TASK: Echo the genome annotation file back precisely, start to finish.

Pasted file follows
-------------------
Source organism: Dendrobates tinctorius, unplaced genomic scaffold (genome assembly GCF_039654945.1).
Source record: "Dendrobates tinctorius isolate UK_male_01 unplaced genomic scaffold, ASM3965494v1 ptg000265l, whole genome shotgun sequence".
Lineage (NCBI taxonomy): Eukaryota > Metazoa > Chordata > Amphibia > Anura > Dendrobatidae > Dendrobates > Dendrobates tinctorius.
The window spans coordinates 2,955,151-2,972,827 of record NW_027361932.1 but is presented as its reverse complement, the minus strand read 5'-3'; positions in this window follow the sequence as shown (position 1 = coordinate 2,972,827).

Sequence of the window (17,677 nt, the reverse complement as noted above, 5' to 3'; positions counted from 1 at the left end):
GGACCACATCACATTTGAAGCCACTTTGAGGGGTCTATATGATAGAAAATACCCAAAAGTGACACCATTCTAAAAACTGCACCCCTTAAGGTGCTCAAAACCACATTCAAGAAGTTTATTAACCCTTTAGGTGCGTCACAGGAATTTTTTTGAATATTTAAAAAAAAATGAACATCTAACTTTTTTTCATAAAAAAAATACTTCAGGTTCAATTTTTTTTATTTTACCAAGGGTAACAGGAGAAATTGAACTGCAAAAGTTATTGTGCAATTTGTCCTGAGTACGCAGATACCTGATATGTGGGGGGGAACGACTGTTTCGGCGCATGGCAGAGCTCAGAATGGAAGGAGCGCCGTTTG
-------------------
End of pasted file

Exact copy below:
Source organism: Dendrobates tinctorius, unplaced genomic scaffold (genome assembly GCF_039654945.1).
Source record: "Dendrobates tinctorius isolate UK_male_01 unplaced genomic scaffold, ASM3965494v1 ptg000265l, whole genome shotgun sequence".
Lineage (NCBI taxonomy): Eukaryota > Metazoa > Chordata > Amphibia > Anura > Dendrobatidae > Dendrobates > Dendrobates tinctorius.
The window spans coordinates 2,955,151-2,972,827 of record NW_027361932.1 but is presented as its reverse complement, the minus strand read 5'-3'; positions in this window follow the sequence as shown (position 1 = coordinate 2,972,827).

Sequence of the window (17,677 nt, the reverse complement as noted above, 5' to 3'; positions counted from 1 at the left end):
GGACCACATCACATTTGAAGCCACTTTGAGGGGTCTATATGATAGAAAATACCCAAAAGTGACACCATTCTAAAAACTGCACCCCTTAAGGTGCTCAAAACCACATTCAAGAAGTTTATTAACCCTTTAGGTGCGTCACAGGAATTTTTTTGAATATTTAAAAAAAAATGAACATCTAACTTTTTTTCATAAAAAAAATACTTCAGGTTCAATTTTTTTTATTTTACCAAGGGTAACAGGAGAAATTGAACTGCAAAAGTTATTGTGCAATTTGTCCTGAGTACGCAGATACCTGATATGTGGGGGGGAACGACTGTTTCGGCGCATGGCAGAGCTCAGAATGGAAGGAGCGCCGTTTG